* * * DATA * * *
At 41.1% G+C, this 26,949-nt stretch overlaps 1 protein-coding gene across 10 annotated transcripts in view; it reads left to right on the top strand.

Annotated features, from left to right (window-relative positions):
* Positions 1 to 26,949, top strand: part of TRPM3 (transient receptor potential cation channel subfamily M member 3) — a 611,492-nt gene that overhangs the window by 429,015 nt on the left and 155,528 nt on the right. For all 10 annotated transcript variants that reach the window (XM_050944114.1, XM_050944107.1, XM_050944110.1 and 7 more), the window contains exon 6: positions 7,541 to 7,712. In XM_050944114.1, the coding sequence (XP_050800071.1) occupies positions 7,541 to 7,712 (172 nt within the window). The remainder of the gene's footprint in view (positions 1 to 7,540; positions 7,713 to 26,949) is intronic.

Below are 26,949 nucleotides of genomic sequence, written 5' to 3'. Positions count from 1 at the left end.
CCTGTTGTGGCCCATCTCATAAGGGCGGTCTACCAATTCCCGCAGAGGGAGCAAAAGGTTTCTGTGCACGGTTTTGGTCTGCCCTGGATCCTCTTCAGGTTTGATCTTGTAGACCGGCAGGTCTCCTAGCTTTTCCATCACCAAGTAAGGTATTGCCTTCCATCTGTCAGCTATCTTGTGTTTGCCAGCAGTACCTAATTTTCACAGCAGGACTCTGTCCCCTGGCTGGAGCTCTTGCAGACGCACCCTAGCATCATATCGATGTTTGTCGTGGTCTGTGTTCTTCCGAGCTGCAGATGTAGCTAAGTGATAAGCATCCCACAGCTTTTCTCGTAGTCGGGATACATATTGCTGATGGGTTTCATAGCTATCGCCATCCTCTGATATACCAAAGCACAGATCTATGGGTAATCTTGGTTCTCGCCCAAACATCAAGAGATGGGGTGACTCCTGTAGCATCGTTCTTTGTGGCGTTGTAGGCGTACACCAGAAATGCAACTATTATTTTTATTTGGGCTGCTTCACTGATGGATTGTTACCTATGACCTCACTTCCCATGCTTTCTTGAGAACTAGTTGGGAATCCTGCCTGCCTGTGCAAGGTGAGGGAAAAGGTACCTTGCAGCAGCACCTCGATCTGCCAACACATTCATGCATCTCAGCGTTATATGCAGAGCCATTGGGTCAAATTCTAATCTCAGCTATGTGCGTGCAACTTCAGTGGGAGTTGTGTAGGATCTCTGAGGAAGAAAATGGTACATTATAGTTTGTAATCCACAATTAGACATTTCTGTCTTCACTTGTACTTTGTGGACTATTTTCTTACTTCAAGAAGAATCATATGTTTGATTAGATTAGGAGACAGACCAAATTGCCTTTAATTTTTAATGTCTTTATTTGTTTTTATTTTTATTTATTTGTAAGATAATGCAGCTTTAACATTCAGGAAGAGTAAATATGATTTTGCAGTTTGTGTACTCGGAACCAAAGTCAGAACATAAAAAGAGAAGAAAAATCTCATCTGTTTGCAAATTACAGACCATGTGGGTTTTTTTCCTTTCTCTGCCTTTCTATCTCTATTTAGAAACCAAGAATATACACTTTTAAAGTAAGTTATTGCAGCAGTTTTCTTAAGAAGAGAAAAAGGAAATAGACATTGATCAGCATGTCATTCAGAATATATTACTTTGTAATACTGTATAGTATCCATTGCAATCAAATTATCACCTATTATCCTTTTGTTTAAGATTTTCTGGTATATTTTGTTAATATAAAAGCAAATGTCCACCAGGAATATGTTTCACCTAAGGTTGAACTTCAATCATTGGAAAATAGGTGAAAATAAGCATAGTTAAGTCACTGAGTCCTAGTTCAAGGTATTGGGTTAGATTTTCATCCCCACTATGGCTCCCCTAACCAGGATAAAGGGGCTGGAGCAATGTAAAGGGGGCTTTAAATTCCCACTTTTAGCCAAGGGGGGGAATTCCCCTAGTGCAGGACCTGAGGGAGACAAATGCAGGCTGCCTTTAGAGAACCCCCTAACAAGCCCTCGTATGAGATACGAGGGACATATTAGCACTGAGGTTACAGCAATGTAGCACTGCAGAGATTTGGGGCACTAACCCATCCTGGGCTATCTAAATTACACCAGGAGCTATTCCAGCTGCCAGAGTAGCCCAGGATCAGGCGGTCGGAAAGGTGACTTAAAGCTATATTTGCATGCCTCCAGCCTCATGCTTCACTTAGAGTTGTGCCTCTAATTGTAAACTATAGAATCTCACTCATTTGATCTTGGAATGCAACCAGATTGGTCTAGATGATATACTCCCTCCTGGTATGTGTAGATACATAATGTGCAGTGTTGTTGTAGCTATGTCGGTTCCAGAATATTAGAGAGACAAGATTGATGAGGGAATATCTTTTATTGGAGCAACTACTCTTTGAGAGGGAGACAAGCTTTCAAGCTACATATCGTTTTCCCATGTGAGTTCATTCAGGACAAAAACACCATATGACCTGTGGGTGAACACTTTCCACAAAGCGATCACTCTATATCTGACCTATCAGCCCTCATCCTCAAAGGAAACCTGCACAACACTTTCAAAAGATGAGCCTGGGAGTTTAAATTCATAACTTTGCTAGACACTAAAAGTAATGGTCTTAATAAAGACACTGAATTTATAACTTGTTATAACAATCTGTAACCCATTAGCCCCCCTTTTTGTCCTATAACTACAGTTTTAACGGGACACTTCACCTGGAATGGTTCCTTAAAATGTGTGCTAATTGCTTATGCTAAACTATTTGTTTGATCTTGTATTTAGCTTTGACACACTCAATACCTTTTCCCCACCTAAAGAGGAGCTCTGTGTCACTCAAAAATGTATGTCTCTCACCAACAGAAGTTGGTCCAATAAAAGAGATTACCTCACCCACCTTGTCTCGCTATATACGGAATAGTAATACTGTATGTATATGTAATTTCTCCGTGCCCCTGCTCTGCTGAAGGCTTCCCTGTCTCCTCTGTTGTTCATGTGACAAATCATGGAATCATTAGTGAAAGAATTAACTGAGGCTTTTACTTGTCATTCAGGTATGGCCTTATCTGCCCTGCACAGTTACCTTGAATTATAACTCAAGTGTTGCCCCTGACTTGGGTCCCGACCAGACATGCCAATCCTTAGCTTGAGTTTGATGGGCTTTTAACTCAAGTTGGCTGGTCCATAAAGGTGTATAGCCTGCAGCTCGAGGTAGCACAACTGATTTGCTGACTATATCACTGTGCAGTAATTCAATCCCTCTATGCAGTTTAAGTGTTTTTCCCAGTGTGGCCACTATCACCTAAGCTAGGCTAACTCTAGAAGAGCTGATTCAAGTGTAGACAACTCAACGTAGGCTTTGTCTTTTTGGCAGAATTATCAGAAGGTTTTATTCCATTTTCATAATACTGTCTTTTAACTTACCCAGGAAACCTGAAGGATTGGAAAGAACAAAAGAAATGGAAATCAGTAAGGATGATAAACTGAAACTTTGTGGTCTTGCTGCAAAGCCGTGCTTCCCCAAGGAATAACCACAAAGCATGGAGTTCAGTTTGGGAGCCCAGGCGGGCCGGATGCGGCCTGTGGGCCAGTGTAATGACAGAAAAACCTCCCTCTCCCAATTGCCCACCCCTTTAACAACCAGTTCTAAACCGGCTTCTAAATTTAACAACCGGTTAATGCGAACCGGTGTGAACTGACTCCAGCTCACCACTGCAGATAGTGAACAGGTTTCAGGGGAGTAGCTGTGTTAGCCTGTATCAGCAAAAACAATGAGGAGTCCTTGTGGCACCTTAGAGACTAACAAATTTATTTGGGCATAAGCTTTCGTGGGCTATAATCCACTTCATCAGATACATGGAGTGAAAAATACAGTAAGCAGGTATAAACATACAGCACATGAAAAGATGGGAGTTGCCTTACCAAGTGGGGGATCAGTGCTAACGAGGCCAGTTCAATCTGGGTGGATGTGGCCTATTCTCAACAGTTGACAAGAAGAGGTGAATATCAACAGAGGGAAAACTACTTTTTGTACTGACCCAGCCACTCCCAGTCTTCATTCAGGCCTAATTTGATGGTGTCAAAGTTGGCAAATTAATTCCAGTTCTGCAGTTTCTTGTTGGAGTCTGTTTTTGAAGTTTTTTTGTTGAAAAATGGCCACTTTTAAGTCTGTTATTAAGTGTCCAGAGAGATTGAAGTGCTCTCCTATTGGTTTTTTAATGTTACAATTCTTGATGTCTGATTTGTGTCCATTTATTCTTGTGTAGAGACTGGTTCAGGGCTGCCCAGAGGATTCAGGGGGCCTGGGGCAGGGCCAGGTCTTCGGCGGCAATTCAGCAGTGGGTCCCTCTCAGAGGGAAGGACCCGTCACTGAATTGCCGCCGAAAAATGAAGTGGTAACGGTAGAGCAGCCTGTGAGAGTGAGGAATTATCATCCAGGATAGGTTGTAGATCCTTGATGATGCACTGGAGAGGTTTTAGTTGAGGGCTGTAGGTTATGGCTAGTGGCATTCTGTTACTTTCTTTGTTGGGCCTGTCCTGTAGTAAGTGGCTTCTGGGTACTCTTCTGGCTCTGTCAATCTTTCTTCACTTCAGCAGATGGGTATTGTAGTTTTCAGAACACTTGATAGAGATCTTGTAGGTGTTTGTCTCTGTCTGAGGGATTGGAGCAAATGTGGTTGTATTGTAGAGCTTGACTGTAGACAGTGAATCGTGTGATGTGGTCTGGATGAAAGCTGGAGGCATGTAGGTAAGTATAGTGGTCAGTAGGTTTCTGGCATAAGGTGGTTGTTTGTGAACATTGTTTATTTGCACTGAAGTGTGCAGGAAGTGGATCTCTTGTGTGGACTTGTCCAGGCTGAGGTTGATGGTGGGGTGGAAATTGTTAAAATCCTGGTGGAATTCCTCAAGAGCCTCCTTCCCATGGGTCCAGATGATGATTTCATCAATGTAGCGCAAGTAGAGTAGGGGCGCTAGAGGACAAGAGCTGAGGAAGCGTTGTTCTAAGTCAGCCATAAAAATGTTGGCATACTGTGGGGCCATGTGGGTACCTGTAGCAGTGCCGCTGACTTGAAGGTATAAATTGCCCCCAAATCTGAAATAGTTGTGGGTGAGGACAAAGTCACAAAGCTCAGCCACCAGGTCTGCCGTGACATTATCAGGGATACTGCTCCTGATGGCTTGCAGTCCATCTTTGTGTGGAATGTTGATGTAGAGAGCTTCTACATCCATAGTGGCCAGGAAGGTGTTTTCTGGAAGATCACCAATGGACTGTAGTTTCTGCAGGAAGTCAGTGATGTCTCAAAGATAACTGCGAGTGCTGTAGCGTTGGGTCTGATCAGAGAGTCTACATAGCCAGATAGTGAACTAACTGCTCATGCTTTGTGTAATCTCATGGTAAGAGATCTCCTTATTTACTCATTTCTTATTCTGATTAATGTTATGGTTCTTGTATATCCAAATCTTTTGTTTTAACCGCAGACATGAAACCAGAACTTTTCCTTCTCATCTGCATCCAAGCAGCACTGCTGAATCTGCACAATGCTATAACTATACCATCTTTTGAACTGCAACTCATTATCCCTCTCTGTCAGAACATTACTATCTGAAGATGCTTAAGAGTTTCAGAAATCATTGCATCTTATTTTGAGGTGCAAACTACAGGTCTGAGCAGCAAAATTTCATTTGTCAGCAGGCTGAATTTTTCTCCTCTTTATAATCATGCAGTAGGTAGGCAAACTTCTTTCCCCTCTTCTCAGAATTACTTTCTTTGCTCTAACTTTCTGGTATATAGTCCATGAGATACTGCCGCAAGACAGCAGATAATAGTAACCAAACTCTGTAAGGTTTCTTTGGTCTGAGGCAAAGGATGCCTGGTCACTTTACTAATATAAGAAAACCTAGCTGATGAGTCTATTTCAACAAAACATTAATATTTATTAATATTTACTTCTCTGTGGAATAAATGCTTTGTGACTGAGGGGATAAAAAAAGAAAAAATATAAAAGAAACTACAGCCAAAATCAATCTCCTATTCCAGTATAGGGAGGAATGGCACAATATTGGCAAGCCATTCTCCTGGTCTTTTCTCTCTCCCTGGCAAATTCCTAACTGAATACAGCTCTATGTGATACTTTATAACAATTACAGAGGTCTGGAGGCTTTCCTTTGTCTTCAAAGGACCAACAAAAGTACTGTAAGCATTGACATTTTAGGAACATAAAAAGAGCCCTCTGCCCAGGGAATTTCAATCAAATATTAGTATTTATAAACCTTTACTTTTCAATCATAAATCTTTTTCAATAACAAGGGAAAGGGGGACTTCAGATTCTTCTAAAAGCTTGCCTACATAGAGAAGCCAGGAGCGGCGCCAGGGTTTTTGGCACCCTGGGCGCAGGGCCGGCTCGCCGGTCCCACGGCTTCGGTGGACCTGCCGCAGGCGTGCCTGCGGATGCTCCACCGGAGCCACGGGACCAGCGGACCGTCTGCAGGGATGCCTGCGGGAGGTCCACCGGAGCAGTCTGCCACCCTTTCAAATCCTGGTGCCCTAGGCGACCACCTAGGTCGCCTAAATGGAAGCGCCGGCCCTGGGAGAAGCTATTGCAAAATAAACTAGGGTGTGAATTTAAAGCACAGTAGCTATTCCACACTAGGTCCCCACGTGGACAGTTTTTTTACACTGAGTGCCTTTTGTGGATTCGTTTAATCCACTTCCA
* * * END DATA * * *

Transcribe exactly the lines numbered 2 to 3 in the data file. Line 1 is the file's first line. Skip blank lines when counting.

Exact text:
Annotated features, from left to right (window-relative positions):
* Positions 1 to 26,949, top strand: part of TRPM3 (transient receptor potential cation channel subfamily M member 3) — a 611,492-nt gene that overhangs the window by 429,015 nt on the left and 155,528 nt on the right. For all 10 annotated transcript variants that reach the window (XM_050944114.1, XM_050944107.1, XM_050944110.1 and 7 more), the window contains exon 6: positions 7,541 to 7,712. In XM_050944114.1, the coding sequence (XP_050800071.1) occupies positions 7,541 to 7,712 (172 nt within the window). The remainder of the gene's footprint in view (positions 1 to 7,540; positions 7,713 to 26,949) is intronic.